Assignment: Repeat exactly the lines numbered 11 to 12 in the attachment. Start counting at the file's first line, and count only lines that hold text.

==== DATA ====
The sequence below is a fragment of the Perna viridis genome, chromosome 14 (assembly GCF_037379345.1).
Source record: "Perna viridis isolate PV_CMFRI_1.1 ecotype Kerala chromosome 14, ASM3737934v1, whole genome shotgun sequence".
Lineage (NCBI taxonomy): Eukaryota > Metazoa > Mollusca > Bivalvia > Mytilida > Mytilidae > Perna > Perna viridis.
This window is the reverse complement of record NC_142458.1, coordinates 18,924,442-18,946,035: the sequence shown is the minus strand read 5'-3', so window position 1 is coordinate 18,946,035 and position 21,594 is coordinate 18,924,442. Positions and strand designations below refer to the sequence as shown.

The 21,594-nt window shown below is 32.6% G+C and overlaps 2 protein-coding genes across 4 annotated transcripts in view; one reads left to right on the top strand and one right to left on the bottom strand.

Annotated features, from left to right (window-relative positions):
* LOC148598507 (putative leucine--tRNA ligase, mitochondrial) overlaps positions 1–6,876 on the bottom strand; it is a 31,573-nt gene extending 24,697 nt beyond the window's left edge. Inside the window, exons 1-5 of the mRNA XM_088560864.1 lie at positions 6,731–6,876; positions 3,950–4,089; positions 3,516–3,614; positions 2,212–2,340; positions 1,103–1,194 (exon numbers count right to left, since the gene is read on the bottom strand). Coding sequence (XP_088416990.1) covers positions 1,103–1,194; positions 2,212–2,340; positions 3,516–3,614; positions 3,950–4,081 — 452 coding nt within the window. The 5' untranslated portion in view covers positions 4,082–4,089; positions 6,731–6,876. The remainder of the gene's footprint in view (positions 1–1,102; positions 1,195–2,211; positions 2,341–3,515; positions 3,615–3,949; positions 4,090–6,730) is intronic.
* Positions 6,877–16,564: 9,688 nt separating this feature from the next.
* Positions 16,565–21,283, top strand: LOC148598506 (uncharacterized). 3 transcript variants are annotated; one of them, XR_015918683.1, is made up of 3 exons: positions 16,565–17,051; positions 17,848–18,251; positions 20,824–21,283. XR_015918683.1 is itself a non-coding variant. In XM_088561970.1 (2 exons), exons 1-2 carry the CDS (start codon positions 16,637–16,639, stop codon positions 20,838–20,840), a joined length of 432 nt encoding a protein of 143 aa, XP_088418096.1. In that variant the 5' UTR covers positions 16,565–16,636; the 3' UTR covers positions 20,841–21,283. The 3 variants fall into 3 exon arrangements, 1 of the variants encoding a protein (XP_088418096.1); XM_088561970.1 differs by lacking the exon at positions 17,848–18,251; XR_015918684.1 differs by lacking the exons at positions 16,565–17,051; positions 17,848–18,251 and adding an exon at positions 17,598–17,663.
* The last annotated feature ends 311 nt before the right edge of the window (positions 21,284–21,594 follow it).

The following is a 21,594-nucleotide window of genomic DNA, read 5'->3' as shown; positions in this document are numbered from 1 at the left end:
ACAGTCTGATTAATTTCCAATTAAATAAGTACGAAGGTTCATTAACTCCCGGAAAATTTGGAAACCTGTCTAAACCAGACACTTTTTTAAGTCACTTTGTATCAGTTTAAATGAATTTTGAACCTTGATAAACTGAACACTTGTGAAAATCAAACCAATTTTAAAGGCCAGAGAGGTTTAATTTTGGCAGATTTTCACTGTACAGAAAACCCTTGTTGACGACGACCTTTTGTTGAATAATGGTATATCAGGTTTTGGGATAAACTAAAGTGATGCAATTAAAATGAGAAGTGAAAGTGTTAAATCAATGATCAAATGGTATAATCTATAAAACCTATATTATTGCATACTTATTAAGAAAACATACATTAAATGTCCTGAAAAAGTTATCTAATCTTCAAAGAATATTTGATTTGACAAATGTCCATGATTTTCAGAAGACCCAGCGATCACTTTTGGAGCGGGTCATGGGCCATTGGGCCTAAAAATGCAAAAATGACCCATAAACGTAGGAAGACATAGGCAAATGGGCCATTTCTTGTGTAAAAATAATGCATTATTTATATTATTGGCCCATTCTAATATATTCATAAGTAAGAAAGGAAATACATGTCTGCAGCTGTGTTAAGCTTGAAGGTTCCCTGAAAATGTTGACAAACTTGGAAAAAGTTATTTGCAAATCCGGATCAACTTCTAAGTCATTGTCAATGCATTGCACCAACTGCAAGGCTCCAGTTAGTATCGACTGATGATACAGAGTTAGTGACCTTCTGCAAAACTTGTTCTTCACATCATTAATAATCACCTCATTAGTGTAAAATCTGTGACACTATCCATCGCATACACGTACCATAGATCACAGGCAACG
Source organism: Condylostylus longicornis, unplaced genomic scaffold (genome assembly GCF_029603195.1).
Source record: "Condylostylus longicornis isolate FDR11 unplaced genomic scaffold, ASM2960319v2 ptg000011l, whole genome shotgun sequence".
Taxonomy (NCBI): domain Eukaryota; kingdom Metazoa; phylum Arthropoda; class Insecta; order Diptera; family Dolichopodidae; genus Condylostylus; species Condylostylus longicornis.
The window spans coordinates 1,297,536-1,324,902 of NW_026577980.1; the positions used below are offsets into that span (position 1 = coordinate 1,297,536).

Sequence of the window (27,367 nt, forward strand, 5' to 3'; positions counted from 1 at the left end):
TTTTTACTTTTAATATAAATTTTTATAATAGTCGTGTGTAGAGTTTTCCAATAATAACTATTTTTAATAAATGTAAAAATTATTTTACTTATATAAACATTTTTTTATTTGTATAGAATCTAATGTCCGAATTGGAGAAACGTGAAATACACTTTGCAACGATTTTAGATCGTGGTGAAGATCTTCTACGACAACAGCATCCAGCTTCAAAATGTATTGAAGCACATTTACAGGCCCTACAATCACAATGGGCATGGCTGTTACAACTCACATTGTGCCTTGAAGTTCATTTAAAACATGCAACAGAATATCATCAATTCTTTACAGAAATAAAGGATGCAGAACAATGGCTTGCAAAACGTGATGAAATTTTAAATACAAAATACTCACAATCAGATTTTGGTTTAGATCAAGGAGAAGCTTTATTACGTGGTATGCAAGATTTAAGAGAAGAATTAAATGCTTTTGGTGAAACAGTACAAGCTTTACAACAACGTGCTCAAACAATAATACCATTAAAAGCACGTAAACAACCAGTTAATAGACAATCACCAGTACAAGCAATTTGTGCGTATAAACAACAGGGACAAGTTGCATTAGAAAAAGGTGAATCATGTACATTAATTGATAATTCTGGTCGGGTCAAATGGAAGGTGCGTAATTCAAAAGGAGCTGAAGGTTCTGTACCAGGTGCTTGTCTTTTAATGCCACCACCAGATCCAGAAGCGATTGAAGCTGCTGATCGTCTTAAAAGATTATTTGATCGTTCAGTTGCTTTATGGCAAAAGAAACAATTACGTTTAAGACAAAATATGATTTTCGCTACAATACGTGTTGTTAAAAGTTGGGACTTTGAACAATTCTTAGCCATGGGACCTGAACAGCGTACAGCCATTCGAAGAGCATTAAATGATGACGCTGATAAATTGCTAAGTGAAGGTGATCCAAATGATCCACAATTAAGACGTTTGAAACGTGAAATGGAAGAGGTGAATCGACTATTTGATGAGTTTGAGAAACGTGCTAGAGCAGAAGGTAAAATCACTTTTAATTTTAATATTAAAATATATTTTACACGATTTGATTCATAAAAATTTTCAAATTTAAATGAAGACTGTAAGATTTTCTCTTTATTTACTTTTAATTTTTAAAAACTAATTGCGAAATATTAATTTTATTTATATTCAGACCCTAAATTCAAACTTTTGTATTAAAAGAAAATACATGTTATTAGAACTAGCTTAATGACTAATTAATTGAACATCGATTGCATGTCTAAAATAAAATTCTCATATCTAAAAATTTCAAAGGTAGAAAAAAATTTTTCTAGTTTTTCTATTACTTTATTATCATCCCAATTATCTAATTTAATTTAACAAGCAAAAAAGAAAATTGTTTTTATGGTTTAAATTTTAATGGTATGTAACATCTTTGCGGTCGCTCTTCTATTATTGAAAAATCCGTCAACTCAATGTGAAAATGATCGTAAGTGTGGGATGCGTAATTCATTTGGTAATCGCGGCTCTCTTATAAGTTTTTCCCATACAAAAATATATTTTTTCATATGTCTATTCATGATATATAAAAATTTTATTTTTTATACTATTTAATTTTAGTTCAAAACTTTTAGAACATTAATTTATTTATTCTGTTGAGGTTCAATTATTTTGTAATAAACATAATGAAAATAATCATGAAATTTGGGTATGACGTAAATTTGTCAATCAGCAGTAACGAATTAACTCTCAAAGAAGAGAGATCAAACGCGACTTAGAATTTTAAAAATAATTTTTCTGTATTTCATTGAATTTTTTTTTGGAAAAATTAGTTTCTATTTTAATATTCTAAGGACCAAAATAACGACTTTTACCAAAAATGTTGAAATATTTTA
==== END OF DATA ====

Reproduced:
The following is a 21,594-nucleotide window of genomic DNA, read 5'->3' as shown; positions in this document are numbered from 1 at the left end:
ACAGTCTGATTAATTTCCAATTAAATAAGTACGAAGGTTCATTAACTCCCGGAAAATTTGGAAACCTGTCTAAACCAGACACTTTTTTAAGTCACTTTGTATCAGTTTAAATGAATTTTGAACCTTGATAAACTGAACACTTGTGAAAATCAAACCAATTTTAAAGGCCAGAGAGGTTTAATTTTGGCAGATTTTCACTGTACAGAAAACCCTTGTTGACGACGACCTTTTGTTGAATAATGGTATATCAGGTTTTGGGATAAACTAAAGTGATGCAATTAAAATGAGAAGTGAAAGTGTTAAATCAATGATCAAATGGTATAATCTATAAAACCTATATTATTGCATACTTATTAAGAAAACATACATTAAATGTCCTGAAAAAGTTATCTAATCTTCAAAGAATATTTGATTTGACAAATGTCCATGATTTTCAGAAGACCCAGCGATCACTTTTGGAGCGGGTCATGGGCCATTGGGCCTAAAAATGCAAAAATGACCCATAAACGTAGGAAGACATAGGCAAATGGGCCATTTCTTGTGTAAAAATAATGCATTATTTATATTATTGGCCCATTCTAATATATTCATAAGTAAGAAAGGAAATACATGTCTGCAGCTGTGTTAAGCTTGAAGGTTCCCTGAAAATGTTGACAAACTTGGAAAAAGTTATTTGCAAATCCGGATCAACTTCTAAGTCATTGTCAATGCATTGCACCAACTGCAAGGCTCCAGTTAGTATCGACTGATGATACAGAGTTAGTGACCTTCTGCAAAACTTGTTCTTCACATCATTAATAATCACCTCATTAGTGTAAAATCTGTGACACTATCCATCGCATACACGTACCATAGATCACAGGCAACG